From the moment Daenerys and Drogon are reunited after she’s driven from Mereen by the Sons of the Harpy, the Dragon Queen’s star is generally ascendent as she recaptures her lost city and sets her other two dragons free from their confinement. After reestablishing her power in Mereen, and making a strategic alliance with the Greyjoys to use the Iron Fleet, Daenerys is finally able to set a direct course for Westeros, and for a while, her dragons’ personalities recede into the show’s background as other characters’ feelings about them become more important to the plot.

As more and more of Game of Thrones core characters interact with Daenerys, the dragons’ role in the series becomes increasingly symbolic because they’re embodiments of their mother’s might. To Daenerys’ foes, like Randyll and Dickon Tarly, the dragons are harbingers of death and destruction, but to her newfound allies like Jon Snow, they’re a sign that humanity might still have a shot at defeating the Night King’s ever-growing army of wights steadily marching south toward the Wall.

While the first knowing look Drogon and Jon share in season seven contained some of Game of Thrones’ most heavy-handed foreshadowing, the moment stood out by reminding us the dragons are still intelligent, sentient creatures with feelings of their own that Daenerys isn’t necessarily privy to. But it also held an added, distinct significance because of the way we began to see the beginnings of Daenerys’ turn toward unnecessary brutality regarding her enemies and insecurity about her overall power in Westeros.

As satisfying as it was (for us) to watch Daenerys command her dragons to roast her enemies alive, it forced Game of Thrones’ characters to consider the very real possibility that she, like her father before her, could become a dangerous, domineering force in the world. At this point in the series, Drogon, Viserion, and Rhaegal are all generally obedient to Daenerys but, again, Game of Thrones went out of its way to make clear that the dragons have an unknowable interiority to them, suggesting that they’re all just as aware as everyone else that their mother is changing.

Daenerys, for her part, seems unaware of how the shift in her tactics changes the way people see her, but before she has a chance to really stop and consider that, shit truly begins to hit the fan when Viserion is killed in battle by the Night King.

One would think that after witnessing one of her dragons being murdered in battle by a spear, Daenerys might consider taking more precautions to keep them safe—like outfitting them with some armour, or at the very least being more careful about when and where she takes them out flying. But only weeks after Viserion’s death, Drogon and Daenerys watch in horror as Rhaegal also bites the dust after being shot down by a carefully-aimed scorpion bolt.

Odd as Rhaegal dying seemed, it made sense as Daenerys’ focus by then was squarely on ensuring that she would be the one to sit on the Iron Throne, something she’d become so obsessed with that it was still one of her top priorities even when the world was being faced by a very real, apocalyptic danger.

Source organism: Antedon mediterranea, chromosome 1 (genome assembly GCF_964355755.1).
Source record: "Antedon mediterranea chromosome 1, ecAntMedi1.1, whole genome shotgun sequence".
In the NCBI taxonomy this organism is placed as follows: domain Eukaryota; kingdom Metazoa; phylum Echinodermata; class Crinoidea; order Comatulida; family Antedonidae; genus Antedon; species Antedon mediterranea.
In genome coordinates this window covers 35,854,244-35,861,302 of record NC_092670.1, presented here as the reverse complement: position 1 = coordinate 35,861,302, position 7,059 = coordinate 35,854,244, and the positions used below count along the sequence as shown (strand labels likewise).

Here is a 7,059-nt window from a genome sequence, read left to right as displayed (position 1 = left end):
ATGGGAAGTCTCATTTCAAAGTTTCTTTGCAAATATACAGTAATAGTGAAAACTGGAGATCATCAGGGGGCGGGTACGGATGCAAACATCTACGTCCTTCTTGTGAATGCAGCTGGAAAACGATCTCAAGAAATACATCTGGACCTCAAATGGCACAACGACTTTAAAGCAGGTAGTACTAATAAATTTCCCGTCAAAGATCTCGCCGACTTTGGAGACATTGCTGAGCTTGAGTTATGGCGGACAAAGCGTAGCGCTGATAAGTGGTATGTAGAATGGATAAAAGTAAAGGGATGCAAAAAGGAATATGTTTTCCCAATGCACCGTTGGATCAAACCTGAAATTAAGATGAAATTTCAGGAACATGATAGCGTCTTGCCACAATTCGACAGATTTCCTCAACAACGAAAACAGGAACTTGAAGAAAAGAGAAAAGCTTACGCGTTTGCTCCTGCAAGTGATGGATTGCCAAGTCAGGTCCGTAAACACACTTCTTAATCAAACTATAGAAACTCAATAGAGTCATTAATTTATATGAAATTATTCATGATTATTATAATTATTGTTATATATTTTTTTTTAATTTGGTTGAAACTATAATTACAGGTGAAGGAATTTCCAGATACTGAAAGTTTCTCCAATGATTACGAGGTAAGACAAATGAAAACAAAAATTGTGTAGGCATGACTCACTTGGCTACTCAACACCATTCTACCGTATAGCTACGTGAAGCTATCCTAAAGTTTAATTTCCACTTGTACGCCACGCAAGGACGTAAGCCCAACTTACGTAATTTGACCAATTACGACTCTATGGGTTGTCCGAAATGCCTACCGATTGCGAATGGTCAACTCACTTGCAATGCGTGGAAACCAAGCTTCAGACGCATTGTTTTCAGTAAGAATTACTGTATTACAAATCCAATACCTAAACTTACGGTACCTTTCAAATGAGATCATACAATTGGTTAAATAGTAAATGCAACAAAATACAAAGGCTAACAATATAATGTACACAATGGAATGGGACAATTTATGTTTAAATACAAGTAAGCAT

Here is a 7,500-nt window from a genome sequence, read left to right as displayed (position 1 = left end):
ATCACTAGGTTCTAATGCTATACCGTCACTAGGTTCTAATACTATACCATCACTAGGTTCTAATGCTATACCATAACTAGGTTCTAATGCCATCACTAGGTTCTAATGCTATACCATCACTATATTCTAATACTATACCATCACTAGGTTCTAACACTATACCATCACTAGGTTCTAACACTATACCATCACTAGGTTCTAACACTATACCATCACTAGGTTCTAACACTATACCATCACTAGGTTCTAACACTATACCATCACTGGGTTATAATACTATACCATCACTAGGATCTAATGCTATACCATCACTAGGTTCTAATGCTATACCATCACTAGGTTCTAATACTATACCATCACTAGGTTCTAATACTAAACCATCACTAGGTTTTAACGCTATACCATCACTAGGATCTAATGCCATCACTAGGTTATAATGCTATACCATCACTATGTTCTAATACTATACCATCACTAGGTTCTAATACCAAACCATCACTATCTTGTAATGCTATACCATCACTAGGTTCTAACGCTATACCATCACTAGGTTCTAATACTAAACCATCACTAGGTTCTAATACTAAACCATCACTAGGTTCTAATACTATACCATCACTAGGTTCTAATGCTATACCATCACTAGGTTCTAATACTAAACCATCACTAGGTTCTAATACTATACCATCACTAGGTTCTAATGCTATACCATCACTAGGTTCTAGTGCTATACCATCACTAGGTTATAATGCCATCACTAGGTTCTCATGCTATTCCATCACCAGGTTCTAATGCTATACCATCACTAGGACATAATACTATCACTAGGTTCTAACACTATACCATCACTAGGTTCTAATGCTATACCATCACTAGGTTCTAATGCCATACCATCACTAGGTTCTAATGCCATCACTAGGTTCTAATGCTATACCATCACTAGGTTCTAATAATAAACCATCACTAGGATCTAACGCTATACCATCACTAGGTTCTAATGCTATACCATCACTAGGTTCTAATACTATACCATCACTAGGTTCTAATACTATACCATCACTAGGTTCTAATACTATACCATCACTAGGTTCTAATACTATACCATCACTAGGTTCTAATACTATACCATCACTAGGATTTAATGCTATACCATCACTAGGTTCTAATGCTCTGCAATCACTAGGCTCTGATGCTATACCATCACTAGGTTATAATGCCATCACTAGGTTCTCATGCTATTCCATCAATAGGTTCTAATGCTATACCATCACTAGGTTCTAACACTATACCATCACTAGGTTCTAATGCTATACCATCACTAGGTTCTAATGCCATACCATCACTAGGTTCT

When the Night King and the White Walkers were still an impending threat, Daenerys seemed not to understand that bickering over whether Winterfell would pledge allegiance to her was a monumental waste of precious time. But even once the dead were finally out of the way, it was her eagerness to take King’s Landing that led to Rhaegal’s untimely end and, one imagines that on some level, Drogon understood that.

In the end, Daenerys accomplished an important part of her goals that were set forth way back in Game of Thrones’ earliest seasons. For a brief moment, the Iron Throne was hers, and she became a queen the way she’d always promised her children she would. Drogon fulfilled his role in Daenerys’ destiny, but he also witnessed his mother’s gradual shift toward darkness and watched as his two brothers died as a consequence of her decisions in pursuit of the throne.

Drogon sleepily acknowledging Jon after waking up from a nap beneath a pile of snow isn’t the most arresting thing that happens in Game of Thrones’ finale episode, but it’s an important part of the heightened, Shakespearean way that Daenerys dies. Everyone close to Jon and Daenerys know the truth about who Jon is, and that truth is the last real thing standing between Daenerys and her goal.

Even though it’s obvious, Daenerys still can’t see the fact that fighting for the Iron Throne has fundamentally changed her as a person and turned her into the kind of villain she once vowed to destroy. Believing that fire can’t burn dragons, Daenerys tried to set the world ablaze, never stopping to think of how her actions might come back to haunt her, no matter how many times her advisors and loved ones attempted to temper her flames.

Both Jon and Drogon knew that Daenerys had to die to prevent her from becoming a worldwide threat, but the dragon’s perspective gave him a unique understanding of the situation. In one way or another, Daenerys was always going die in because of the Iron Throne, but it’s her single-minded, determined, and ultimately vicious quest for it that leads to her literally dying before it. It’s something that defined Daenerys and her relationship with her dragons, and it’s why in the end, Drogon knew that this was how things were likely to to play out.

Drogon, in particular, showed a willingness to attack anyone (including Daenerys) if and when he felt at all challenged by them, which makes the level of restraint he shows after realising that Jon’s killed Daenerys that much more noteworthy, because it’s not as if the dragon isn’t obviously devastated and enraged. Drogon could have easily burned Jon alive on the spot for what he did, but his choice to instead burn the Iron Throne to the ground is nothing if not an expression of his understanding that the Throne is the source of his grief.

Again, Drogon’s actions are written with a heavy-handedness that makes your eyes roll in the moment. But in the larger context of the show, it feels a lot like the dragon accepting that by knowing his mother better than any of Game of Thrones’ other characters, he innately understood that one day, he would end up carrying Daenerys off into the sky as they travelled to a place where no one was ever likely to find them ever again.